My previous graduation post discussed something I’ve noticed over the years from going to graduations or ceremonies celebrating one of my children moving from one grade to the next. I had one ceremony left to attend after that post which was yesterday and found that this group of parents were not too wierd.
The awards ceremony for the entire sixth grade was held in the school gym. You have to get to these things early for a seat because there is a high possibility that some parents have camped out and others arrived hours in advance to get all the good seats. I got there thirty minutes early and the bleachers appeared to be full. Upon a closer look I could see spaces between people indicating there might be room for me on the bleacher. Choosing a seat is like buying a house. With limited seating you are committing to sit next to this person through the entire program. I found a guy wearing some kind of military attire and decided he was a safe bet as a neighbor. The spot next to him was the easiest to access and he even moved a little to make room for me on the bleacher. He let me know he couldn’t move too far to the left because his wife and child would be sitting there. After I sat down a pretty lady sat in the space to my right so overall I felt I was in good company and had made a good choice.
Then the wild card: this military guy’s wife and three year old child showed up. He and I were sitting on the top bleacher at the top of the stairs so they were coming straight up to us. Mom looked like she hated life but the little girl looked thrilled to be there. They sat down and seemed to be fine.
We did the Pledge of Allegiance and then the first teacher stood up and welcomed all the visitors. Her last statement before she began announcing the award recipients was “please hold your applause until all of the students have received their awards”. She announced the first student and everyone immediately applauded. The military dude looked me as if he had was totally unaware there were so many deaf people in this school. I shrugged my shoulders and said “no short term memory”. We seemed to be on the same page.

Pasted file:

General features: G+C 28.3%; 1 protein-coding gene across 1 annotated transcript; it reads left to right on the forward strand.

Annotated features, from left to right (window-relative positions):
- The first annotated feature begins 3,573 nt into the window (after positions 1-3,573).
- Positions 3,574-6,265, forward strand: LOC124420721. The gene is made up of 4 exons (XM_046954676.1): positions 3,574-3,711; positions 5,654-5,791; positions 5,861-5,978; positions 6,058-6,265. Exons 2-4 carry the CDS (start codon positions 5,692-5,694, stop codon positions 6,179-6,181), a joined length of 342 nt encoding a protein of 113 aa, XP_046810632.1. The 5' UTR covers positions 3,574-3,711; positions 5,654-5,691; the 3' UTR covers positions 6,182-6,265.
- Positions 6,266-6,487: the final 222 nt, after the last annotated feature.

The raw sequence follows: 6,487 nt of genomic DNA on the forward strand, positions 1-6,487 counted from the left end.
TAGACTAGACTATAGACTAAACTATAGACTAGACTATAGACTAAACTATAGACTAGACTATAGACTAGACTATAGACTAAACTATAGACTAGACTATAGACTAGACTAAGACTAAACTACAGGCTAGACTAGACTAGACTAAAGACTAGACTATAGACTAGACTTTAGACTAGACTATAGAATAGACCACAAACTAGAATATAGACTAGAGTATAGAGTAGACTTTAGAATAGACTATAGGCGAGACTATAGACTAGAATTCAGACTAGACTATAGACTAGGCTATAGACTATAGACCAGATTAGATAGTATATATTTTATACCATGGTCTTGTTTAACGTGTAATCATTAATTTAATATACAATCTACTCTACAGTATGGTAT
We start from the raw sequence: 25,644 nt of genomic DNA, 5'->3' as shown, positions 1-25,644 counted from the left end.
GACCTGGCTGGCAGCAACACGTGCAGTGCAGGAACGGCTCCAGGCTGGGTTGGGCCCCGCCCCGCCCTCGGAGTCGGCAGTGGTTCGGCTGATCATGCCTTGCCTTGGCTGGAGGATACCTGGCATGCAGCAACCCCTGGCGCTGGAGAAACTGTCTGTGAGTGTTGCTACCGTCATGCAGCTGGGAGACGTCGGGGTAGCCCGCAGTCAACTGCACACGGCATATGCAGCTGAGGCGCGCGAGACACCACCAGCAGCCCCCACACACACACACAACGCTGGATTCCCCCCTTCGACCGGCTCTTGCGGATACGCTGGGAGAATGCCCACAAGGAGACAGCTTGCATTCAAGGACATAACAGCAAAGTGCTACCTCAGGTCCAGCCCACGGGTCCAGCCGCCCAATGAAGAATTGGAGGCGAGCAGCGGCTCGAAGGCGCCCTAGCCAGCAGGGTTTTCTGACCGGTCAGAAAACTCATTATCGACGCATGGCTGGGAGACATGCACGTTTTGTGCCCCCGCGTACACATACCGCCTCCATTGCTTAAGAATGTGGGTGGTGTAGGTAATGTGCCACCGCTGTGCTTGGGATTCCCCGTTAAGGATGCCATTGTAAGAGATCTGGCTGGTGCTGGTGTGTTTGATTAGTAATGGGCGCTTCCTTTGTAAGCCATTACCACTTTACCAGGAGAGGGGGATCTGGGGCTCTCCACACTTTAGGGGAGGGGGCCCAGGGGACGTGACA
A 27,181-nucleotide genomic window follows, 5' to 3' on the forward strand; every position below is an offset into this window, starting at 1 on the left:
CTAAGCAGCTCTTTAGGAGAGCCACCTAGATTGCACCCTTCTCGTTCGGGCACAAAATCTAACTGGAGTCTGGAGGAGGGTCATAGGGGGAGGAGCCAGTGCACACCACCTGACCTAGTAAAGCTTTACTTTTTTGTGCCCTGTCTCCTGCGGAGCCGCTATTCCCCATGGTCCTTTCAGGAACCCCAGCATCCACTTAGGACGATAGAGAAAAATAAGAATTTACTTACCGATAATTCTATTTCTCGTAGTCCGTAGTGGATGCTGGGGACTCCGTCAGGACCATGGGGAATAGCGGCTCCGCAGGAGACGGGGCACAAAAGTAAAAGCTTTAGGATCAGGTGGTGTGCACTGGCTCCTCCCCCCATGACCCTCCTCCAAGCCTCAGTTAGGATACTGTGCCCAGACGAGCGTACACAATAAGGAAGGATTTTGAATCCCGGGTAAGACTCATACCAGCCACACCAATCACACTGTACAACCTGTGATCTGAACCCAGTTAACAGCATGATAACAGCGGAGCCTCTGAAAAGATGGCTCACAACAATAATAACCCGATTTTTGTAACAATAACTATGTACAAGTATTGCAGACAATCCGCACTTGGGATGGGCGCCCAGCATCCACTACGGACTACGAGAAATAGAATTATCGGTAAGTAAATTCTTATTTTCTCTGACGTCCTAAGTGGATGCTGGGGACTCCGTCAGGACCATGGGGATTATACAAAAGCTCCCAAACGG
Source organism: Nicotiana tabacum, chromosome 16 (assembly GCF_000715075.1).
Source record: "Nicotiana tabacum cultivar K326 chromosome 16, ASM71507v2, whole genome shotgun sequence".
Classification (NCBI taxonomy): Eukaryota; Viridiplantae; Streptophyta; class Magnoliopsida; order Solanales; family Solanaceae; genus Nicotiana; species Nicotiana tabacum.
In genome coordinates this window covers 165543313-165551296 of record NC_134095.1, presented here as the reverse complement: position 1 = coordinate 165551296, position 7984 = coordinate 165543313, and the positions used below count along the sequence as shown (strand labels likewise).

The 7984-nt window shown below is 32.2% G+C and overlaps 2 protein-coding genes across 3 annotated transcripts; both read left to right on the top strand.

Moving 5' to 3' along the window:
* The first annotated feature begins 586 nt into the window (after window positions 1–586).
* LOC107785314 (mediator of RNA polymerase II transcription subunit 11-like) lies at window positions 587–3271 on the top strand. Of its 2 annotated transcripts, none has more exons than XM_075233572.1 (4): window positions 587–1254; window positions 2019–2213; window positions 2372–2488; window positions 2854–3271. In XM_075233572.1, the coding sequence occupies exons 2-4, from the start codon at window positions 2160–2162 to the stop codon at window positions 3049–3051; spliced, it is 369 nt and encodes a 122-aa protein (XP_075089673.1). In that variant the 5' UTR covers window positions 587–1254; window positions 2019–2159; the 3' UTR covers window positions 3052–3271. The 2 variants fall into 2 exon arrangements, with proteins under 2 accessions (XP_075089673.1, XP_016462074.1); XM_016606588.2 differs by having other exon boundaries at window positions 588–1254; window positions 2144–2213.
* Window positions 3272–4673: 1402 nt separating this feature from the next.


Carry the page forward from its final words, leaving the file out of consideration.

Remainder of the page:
As the ceremony began the three year old kicked into…well…three year old mode. Talking, playing with dad, switching which lap she sat in, and digging in mom’s purse for treats. Mom gave her her cell phone to play games and that worked until the phone rang. I thought mom would turn it off but no…”hello”. She had to talk. Mom’s talking on the phone and little girl is fidgeting. But the mounting tension was erased when the kid with the rooster hair walked across the floor to receive his Citizenship award. As he walked in front of us the three year old caught a glimpse of him, stopped what she was doing, and laughed out loud. Then me and the dad laughed out loud. I know that sounds rude but the kid couldn’t hear us. And besides, it was just a Citizenship award.
By the way, I found out that the Citizenship award is given to students that made E’s in conduct the whole year. That would explain why everyone in my daughter’s third grade classroom got one and not so many in the entire sixth grade at my son’s school. There’s a little less evil in the mind of a third grader. It’s just a stupid award. You should not receive a reward for doing what you are supposed to do. Sorry.
Now the summer begins. I work out of my house so that means retraining my children to not run around the house making noise and busting in my office unannounced with their mouth already running while I’m on the phone with clients.
I think I will create some summer awards to hand out to my children when they go back to school.